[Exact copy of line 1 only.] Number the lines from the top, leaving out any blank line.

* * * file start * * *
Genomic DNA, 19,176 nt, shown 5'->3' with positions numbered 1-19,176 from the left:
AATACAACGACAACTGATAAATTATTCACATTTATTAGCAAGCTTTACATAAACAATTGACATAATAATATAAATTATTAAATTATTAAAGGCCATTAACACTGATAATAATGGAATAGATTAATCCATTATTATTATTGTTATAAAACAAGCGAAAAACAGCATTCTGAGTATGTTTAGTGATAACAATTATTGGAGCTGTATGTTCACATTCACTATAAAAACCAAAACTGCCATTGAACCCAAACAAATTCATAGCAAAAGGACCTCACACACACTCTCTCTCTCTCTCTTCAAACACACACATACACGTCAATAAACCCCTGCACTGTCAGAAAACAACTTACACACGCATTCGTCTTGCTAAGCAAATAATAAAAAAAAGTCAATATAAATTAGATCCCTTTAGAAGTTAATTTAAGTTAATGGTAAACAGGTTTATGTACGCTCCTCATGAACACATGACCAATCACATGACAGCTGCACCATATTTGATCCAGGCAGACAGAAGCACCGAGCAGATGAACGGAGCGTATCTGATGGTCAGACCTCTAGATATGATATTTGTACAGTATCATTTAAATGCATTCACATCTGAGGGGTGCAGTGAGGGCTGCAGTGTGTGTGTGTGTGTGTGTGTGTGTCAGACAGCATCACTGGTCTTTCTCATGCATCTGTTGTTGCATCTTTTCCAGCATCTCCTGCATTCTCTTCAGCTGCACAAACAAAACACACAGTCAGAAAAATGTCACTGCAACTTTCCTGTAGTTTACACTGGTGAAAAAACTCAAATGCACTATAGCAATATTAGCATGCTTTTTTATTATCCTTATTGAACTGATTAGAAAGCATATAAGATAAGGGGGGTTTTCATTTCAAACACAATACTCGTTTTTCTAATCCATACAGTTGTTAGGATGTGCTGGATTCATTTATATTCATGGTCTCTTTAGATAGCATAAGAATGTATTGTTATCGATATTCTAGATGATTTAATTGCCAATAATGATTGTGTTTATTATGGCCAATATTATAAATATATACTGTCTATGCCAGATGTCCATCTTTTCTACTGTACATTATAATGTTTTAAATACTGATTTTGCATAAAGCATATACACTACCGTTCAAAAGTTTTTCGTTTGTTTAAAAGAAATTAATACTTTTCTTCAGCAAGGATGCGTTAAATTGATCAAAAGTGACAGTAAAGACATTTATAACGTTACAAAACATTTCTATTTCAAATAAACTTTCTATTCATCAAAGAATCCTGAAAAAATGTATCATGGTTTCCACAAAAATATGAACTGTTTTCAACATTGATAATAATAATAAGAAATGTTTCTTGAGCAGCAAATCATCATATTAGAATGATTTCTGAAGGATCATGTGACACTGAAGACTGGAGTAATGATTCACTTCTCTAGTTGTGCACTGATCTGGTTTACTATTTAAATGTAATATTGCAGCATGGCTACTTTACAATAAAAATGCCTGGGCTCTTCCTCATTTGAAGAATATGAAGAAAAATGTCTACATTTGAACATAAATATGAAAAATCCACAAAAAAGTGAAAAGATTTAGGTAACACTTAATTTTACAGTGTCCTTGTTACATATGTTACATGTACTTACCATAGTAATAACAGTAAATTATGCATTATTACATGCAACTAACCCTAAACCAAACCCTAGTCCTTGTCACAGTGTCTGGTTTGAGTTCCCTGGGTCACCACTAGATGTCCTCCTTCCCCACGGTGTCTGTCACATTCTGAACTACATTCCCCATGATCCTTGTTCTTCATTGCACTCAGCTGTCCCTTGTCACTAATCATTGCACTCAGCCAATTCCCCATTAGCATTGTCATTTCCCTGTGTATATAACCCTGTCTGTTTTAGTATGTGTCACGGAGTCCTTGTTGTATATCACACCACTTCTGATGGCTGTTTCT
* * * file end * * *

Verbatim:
Genomic DNA, 19,176 nt, shown 5'->3' with positions numbered 1-19,176 from the left: